20 Nov 18

Arbitrator’s Guidebook Part 9: Arbitrator Gangs

As the Arbitrator running a Necromunda campaign, there’s a lot of fun to be had in being the puppetmaster for the other players and providing them with a great framework for their games. But sometimes, you want to get models on the table and throw some dice yourself. Fortunately, Owen Barnes is here to help with expert advice on how to do just that. 

One of the most enjoyable elements of being an Arbitrator is creating adversaries for the players to tangle with. And when it comes to Necromunda there are plenty to choose from. These can range from Bounty Hunters and Hive Scum for the gangs to hire (or to join their enemies) to full-fledged gangs, either drawn from the Clan Houses or pretty much any organisation on Necromunda.* The great thing about these Arbitrator-controlled gangs is they can be built for a specific purpose, such as assassinating a rival Leader in The Hit, defending a caravan in Caravan Heist or as a gang of desperados to face off against in a Shootout. The good news for the Arbitrator is that the Necromunda rules provide all the tools they need to build weird and wonderful gangs!

A great way to add some colour to your Necromunda campaigns is to create a collection of Bounty Hunters and Hive Scum using the rules first published in Gang War 2. Rather than allowing players to build their own Hired Guns when they recruit a Bounty Hunter or Hive Scum, the Arbitrator can make a pool for the gangs to choose from.

These desperados then create their own stories as they hire out to different gangs, pursue their own agendas and maybe even team up to form Venator Bands to work for (or against!) the interests of the Guild. The Arbitrator can also allow players to take on these pre-made Hired Guns without paying their hiring fee (making them more attractive options over regular gang members), or have them turn up to ‘help’ during specific scenarios to ensure they are always part of the action.

As well as building Hired Guns, the Arbitrator can create complete gangs. Often these will be Guilder Watchmen or agents in the employ of a rival Clan House. They will either be the antagonists in a scenario, such as defending or attacking a settlement defended by multiple gangs in the Settlement Attack scenario, or to complicate matters, like lawmen showing up to keep the peace as two gangs shoot it out in the Downtown Dust-up scenario.

Gangs can be created using any of the gang lists, including the Cult and Venator gangs, and built to purpose (i.e. with skills and equipment chosen to reflect their talents, such as giving a dual plasma pistol-wielding desperado the Gunfighter and Fast Shot skills). Like Hired Guns these gangs can take a memorable place in the campaign, like the outlawed Van Saar gang and their stolen House tech that requires an alliance of gangs to take down, or Hagan the bitter old watch-leader and his watchmen, who just want the gangs to quit shooting up Two Tunnels for one Emperor-cursed night!**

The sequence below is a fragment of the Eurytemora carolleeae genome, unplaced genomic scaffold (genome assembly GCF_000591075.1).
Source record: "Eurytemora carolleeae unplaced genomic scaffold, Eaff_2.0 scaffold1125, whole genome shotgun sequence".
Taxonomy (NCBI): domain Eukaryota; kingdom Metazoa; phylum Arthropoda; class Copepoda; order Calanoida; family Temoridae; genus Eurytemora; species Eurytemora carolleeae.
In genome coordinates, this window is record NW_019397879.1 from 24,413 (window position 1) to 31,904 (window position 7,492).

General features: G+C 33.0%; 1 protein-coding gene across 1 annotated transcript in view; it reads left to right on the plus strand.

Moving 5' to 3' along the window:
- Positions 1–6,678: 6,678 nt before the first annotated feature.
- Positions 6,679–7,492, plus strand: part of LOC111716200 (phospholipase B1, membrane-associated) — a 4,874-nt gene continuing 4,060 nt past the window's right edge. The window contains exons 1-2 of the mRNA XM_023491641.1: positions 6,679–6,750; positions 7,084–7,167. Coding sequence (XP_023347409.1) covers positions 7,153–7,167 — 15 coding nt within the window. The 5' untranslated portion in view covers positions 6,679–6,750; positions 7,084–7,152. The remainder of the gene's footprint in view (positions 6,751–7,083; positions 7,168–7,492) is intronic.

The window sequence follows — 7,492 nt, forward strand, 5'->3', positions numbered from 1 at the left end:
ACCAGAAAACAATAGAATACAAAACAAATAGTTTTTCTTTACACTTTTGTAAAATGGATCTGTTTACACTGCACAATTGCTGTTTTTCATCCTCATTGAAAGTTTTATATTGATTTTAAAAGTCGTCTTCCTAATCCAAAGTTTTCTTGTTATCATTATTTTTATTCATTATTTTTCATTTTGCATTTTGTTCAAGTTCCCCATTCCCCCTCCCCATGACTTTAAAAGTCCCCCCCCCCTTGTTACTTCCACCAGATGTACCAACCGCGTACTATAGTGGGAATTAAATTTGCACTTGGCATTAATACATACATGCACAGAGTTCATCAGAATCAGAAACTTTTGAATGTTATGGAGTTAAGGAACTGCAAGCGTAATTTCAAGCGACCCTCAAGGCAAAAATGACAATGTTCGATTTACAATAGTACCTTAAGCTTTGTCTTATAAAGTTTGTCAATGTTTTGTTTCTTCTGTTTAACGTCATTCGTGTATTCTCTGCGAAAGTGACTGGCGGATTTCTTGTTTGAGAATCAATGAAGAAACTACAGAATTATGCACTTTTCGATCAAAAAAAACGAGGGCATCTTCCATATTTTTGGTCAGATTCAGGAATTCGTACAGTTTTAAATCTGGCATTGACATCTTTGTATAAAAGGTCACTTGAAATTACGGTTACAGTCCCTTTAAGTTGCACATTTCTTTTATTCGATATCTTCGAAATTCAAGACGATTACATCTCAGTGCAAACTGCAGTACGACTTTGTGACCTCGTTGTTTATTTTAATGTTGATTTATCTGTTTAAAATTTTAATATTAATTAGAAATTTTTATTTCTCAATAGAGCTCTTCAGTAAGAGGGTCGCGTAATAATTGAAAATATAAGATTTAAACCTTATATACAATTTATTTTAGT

More detailed guidelines for creating Watchmen gangs can be found in Gang War 3.

As massive and diverse a place as Necromunda is, it is also part of the Warhammer 40,000 universe, which is even larger still. In fact, many of the institutions of the Imperium exist in some part on Necromunda, like the Temple of the Emperor Deified in Hive Temenos controlled by the Ecclesiarchy, or the Stranger’s Spire in Hive Primus for visiting xenos or abhumans, like Eldar traders or Squat mercenaries. You can be sure, given all the corruption in the underhive, there’s the odd Inquisitorial agent wandering about getting into trouble as well. While many of these agencies and their warriors are beyond the purview of the core game of Necromunda (which really is all about gang warfare) there’s no reason Arbitrators with extensive collections of Warhammer 40,000 Citadel miniatures can’t slip them into their games.

Less is usually more when it comes to tapping into the wider universe, but games involving rogue Death Cult Assassins, cruel witch hunters or Ministorum missionaries come to cleanse the underhive are all possible. And the best thing of all is both Necromunda and Warhammer 40,000 share the same gaming foundation, so converting these unusual characters to work in a Necromunda campaign is not too difficult. Just be careful with the Lictors***…

Some cracking ideas from Owen there. If you add some unusual antagonists to your Necromunda campaigns, be sure to let us know on the Necromunda Facebook page. And if you want to get a campaign going, the Necromunda boxed game is the perfect way to get started, with the core rules, two gangs and more in the box.

* And beyond…
** Sadly for Hagan, we never gave him a night off…
*** See Arbitrator’s Guidebook Part 1